hack a photographer’s style
How to Hack a Photographer’s Style
Wouldn’t it nice to spend a day shooting like your favourite photographer? Read these secret hacks to understanding a photographer’s style.
Disclaimer – Before we begin, can we just start off by saying that we aren’t trying to rip off, infringe or oversimplify another photographer’s work.
We know how hard it is being a professional photographer. Therefore, we are the last people to cheat hard working people out of their living.
Instead, what we are going to explore today is how to break down a photograph. And try to emulate it using our own camera and lighting. If you have a favourite photographer and would love to aspire to their style, then you’ll need these tips to help you out.
For a new photographer, these tips will also help you ‘read’ an image and understand how it was taken. To make it easier to understand we’re going to take a couple of our own favourite pictures and discuss as many elements as we can so you can understand how to deconstruct your faves.
Hack 1: Kurt Cobain by Michael Linssen (1991)
This image is candid and captures Cobain in an isolated moment. Given the age and grainy detail of the picture, straight away we know it’s shot on film. The black and white finish looks crisp and well defined which suggests it was shot on black and white film and not converted into colour.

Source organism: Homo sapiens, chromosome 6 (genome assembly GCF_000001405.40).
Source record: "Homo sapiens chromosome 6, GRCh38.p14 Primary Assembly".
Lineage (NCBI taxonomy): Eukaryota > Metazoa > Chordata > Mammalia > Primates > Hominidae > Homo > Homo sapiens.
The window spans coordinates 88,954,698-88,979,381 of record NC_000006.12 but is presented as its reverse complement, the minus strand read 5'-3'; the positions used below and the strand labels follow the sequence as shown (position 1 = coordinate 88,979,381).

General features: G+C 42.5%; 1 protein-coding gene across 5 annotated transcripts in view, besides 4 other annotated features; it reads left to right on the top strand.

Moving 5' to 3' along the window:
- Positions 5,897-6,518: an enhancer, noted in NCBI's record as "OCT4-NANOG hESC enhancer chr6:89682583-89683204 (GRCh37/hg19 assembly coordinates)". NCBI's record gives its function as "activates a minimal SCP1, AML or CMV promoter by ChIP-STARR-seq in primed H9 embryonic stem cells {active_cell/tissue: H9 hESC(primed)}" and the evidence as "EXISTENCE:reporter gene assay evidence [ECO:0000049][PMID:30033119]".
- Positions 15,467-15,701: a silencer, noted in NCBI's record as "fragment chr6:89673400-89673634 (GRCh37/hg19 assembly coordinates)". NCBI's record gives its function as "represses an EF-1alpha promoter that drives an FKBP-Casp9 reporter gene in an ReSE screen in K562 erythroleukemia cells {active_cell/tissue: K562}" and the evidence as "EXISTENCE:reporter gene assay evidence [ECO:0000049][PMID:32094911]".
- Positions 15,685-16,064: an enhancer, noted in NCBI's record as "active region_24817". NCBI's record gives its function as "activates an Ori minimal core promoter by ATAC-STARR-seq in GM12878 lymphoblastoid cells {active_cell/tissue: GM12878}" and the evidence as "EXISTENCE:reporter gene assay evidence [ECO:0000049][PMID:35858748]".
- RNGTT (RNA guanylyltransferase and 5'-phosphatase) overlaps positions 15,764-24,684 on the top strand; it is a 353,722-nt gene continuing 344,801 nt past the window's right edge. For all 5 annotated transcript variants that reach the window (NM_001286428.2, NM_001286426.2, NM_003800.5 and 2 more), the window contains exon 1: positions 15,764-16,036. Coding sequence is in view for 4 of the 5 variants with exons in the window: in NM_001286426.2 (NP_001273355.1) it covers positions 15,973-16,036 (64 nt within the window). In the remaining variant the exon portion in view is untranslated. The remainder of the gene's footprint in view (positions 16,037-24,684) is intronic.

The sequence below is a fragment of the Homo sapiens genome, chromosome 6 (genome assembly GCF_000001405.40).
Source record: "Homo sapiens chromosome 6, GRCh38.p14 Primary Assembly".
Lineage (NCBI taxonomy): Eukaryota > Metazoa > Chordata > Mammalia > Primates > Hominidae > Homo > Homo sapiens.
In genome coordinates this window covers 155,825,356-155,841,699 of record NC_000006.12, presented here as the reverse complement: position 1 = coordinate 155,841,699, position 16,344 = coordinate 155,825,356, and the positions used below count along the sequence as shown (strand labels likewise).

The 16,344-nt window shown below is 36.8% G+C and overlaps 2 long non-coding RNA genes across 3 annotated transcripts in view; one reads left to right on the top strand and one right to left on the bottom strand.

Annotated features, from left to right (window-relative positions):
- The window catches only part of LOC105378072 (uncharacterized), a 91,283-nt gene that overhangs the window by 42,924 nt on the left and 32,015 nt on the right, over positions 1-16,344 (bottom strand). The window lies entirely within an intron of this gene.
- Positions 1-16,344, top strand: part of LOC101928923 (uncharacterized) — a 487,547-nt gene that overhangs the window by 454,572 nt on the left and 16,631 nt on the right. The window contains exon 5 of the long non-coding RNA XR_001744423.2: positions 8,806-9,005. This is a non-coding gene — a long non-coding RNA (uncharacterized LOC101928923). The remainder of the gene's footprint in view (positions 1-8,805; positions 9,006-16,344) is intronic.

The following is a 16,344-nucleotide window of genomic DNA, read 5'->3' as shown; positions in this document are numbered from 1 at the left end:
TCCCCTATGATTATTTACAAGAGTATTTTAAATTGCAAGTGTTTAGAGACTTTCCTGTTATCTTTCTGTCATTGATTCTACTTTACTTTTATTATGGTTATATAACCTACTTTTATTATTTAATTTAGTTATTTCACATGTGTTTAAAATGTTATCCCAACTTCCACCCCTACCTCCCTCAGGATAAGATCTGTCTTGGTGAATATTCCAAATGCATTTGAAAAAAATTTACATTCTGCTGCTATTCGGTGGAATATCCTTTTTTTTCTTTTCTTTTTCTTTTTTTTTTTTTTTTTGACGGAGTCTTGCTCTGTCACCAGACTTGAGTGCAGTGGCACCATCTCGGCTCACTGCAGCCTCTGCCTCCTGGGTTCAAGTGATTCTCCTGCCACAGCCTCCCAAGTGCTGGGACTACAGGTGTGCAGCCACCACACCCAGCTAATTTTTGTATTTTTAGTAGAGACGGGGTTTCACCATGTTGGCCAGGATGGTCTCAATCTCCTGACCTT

Along the edges of Cobain’s leather jacket, you can see specular highlights from a light off screen. There must also be a light shining from the left-hand side to illuminate the face, backed up by the shadows around his jaw and neck.
It suggests that both lights are high up and probably just ambient lighting in the studio.
So already we know the Linssen likes to shoot candid portraits using black and white film filled with ambient light. That’s a lot learnt already. But there’s more…
Can you see the wire dangling across the frame on the right-hand side? It may seem distracting, but it tells us 2 things:
Linssen shot instinctively and didn’t have time to get in to the ‘perfect’ position. Therefore, he doesn’t pose his subjects.
He chose not to edit it out afterwards meaning he obviously likes it. Therefore, it’s part of his style.
Hack 2: The Way Home by Tom Hunter
The image is close to a 5:4 crop ratio which is rare in digital photography and more closely associated with medium/large format cameras.
Therefore, providing it’s not been cropped afterwards, it suggests he works on film.
The crop doesn’t conform any traditional compositional teachings. Though the subject is positioned in the lower third there are no striking elements on the power points.
It creates the idea that composition is not vitally important to his work.
The horizon isn’t straight. Purposely overlooking constructs like this reaffirms that Hunter doesn’t want it to be technically sound, therefore content must be more important to him than composition.
The subject’s position in the frame is deliberate. If she looks insignificant or accidentally in the picture (like a quickly taken picture), maybe it’s a suggestion of how he feels. Is he telling us that he feels insignificant and hidden under the brambles? Is the subject a representation of him?